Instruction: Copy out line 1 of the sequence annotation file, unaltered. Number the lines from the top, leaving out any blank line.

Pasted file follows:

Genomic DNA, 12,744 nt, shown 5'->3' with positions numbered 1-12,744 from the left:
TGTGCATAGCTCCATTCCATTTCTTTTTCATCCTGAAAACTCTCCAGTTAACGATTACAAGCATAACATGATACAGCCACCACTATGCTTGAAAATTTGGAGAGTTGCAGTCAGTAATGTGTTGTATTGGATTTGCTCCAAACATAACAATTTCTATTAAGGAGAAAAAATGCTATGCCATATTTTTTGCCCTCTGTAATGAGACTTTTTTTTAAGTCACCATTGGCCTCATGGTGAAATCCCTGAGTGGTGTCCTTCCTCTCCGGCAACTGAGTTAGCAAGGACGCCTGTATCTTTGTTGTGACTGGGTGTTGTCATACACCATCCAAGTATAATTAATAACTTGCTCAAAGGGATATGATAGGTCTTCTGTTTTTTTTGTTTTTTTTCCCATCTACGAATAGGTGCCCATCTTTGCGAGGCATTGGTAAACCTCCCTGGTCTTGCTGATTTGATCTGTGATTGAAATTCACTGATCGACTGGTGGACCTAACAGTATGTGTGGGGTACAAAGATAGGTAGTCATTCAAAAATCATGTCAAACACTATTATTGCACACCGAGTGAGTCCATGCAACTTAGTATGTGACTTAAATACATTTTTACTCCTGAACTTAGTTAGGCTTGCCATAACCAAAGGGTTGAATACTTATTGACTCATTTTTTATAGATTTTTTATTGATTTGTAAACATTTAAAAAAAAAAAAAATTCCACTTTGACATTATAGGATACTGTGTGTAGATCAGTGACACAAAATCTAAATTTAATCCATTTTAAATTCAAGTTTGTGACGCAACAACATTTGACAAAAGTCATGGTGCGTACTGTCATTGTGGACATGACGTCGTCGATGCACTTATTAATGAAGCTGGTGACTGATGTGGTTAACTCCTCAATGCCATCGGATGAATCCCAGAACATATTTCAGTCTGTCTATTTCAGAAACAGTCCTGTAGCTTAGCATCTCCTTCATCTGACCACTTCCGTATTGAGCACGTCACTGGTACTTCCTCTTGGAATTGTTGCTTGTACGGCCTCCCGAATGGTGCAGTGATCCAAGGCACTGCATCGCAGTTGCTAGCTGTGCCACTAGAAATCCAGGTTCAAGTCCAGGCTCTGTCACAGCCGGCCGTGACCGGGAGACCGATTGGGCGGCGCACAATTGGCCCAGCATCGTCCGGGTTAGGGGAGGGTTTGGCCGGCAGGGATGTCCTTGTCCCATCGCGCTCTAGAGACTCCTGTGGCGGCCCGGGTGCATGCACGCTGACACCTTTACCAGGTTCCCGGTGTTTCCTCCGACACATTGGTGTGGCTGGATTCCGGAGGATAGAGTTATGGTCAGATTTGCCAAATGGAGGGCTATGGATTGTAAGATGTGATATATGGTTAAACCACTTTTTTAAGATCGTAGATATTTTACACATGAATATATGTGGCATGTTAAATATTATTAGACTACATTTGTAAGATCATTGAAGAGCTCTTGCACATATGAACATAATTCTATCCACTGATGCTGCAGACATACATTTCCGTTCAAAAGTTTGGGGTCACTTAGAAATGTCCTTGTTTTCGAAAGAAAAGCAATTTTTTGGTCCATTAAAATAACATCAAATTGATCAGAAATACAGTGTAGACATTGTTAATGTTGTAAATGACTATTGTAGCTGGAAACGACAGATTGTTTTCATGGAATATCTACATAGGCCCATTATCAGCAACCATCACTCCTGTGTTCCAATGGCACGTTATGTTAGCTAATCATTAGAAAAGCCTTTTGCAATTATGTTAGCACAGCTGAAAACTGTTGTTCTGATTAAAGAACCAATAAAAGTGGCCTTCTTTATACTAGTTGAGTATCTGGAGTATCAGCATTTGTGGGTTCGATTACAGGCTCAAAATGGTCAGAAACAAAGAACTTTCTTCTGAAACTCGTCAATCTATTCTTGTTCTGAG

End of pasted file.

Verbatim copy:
Genomic DNA, 12,744 nt, shown 5'->3' with positions numbered 1-12,744 from the left: